By contrast, the workshops will highlight academic work that complicates, challenges and counters these paradigms, thereby enriching and expanding our understanding of the variety of modern Vietnamese historical actors, factors, and epistemologies, and suggesting the contours of alternative models. They will focus, for instance, on local, regional, cross-border or transnational identities, non-nationalist socio-cultural phenomena such as religious revivalist movements, the rich modernist possibilities explored in the 1920s and 1930s, non-communist thought in Viet Nam's revolutionary anti-colonialism and anti-imperialism, and so-called "third force" groups on the margins of, or in opposition to, the Republic of Viet Nam. In general, the organizers welcome papers that engage a broad range of sources and literatures. In particular, we expect a considerable number of conference papers to highlight the marked heterogeneity of Viet Nam's south, a region thus far comparatively under-researched in Viet Nam Studies.

The organizers are Christoph Giebel, Assoc. Prof. of History and International Studies, giebel@u.washington.edu and Judith Henchy, Head, Southeast Asia Section, University of Washington Libraries, and Lecturer in International Studies, judithh@u.washington.edu

International Call for Papers

The Center for Southeast Asian Studies at the University of Washington, Seattle (USA) invites academics, advanced graduate students, and independent scholars to submit paper proposals for the first workshop,"Beyond Teleologies: alternative voices and histories in colonial Viet Nam," to be held on the Seattle campus of the University of Washington from Thursday, March 1st, to Sunday, March 4th, 2007.

Prof. Patricia Pelley (Texas Tech University), award-winning author of "Postcolonial Vietnam: new histories of the national past" (2002), will give the keynote address.

For this workshop, we are seeking papers that engage the broad themes of alternative voices and counter-histories for the period of French colonial rule, as well as the first phase of the Franco-Viet Minh war in all areas of the country known today as Viet Nam. Moving beyond the ideological demands of colonialism, traditionalism, and nationalism, we seek to re-evaluate various political, social and cultural movements and phenomena of the colonial era within their particular contexts and meanings. Therefore, without diminishing the historical centrality of 1945, the workshop will problematize teleologies of 1945 in revolutionary-nationalist historiographies; i.e., the ways in which colonial-era histories often have come to be interpreted merely through their supposed linkage to, and subsumption under, the August Revolution as historical endpoint. Papers might rather engage, for example, those social and intellectual histories that illuminate mentalités, or modes of thinking and being in the modernizing colonial world, and investigate the symbolic order and semantics of colonial power. Such topics might include explorations of food, fashion, travel, advertising, performance arts, or literature. Other papers might be concerned with certain religious activities, social identities, and political organizations beyond those that so far have been paradigmatically privileged. Research on “Cochinchina” up to 1949 is particularly encouraged.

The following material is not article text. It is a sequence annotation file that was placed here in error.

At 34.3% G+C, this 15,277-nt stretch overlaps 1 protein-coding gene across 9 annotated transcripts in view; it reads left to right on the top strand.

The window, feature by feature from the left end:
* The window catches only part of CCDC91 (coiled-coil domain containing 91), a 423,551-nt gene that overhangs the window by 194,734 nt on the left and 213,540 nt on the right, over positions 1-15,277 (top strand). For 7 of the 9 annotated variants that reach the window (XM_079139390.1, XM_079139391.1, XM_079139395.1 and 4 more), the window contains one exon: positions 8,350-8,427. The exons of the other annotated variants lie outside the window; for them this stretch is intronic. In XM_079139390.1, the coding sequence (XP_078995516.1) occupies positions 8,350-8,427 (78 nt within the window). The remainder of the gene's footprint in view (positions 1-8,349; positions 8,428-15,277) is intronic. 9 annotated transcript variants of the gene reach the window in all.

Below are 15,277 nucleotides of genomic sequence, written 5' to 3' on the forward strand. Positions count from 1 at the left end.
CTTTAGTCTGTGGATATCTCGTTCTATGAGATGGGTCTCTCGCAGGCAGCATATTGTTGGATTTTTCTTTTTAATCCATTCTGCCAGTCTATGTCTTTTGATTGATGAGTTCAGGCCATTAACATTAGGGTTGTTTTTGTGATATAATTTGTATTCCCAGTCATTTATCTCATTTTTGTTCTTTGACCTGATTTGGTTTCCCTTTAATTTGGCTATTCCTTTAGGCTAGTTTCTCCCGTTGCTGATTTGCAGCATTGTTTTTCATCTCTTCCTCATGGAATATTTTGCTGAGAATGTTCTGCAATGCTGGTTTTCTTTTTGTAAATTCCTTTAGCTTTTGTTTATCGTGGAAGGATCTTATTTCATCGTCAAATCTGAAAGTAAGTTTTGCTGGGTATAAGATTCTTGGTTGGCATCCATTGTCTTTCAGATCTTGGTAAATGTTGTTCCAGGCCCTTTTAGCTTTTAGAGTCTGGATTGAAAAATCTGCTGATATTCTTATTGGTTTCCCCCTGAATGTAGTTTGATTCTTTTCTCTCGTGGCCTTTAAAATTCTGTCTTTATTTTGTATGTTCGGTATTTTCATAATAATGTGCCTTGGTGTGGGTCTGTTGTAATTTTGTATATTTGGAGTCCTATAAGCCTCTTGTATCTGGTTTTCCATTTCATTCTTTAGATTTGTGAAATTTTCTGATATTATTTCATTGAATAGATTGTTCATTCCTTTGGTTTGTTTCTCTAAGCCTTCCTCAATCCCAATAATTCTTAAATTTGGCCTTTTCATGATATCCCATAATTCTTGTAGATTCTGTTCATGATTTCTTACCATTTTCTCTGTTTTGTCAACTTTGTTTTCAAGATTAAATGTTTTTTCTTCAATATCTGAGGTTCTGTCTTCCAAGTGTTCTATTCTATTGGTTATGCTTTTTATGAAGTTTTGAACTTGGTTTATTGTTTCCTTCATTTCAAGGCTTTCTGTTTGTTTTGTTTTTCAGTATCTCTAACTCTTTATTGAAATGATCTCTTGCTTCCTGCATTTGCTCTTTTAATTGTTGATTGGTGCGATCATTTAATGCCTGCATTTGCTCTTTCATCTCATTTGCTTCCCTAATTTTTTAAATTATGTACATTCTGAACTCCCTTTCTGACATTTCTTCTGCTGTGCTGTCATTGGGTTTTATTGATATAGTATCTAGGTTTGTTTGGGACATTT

Please submit

(1) a paper abstract,
(2) a brief statement how the paper will engage the larger themes and concerns of the workshop, and
(3) a short C.V. to:

Christoph Giebel & Judith Henchy
Center for Southeast Asian Studies
University of Washington, Box 353650
Seattle, WA 98195-3650, USA
seac@u.washington.edu

Deadline: Monday, October 30, 2006

Participants should agree to submit their draft papers no later than three weeks prior to the workshop, be willing to provide detailed comments on other select papers, engage in group deliberations during the entire workshop, and thereafter commit to actively participate in periodic follow-up discussions and commentary for the planned publications. Participants will receive a modest travel subvention from the organizers, but will be expected to cover most of their expenses through other institutional funds.

Wednesday, November 8
"The Destruction of a Shrine to Brahma in Bangkok and the Fall of Thaksin Shinawatra: The Occult History of the Coup in Thailand in September 2006" by Charles F. Keyes

Thomson Hall, Room 317 3:30-5:00pm

Abstract

On the night of March 21st, 2006, a 27 year old man, Thanakorn Pakdeepol, took a hammer and smashed the image of the Hindu deity Brahma – whom the Thai call Thao Maha Phrom – near the Erawan hotel in Bangkok. The destruction took place just before the political crisis centering on Thaksin Shinawatra, the prime minister, reached a climax – the subsequently discredited election of April 2, 2006. Because the shrine has long been the most significant non-Buddhist shrine in Bangkok, its destruction immediately led both anti- and pro-Thaksin supporters to interpret the act as an omen. In this paper I use the story of the destruction of the Erawan shrine, which I believe can be seen as a watershed event in the crisis surrounding Thaksin. It also is part of a story of power and the occult which culminated in the coup of September 19, 2006 (or, in Thai, 19/09/2549).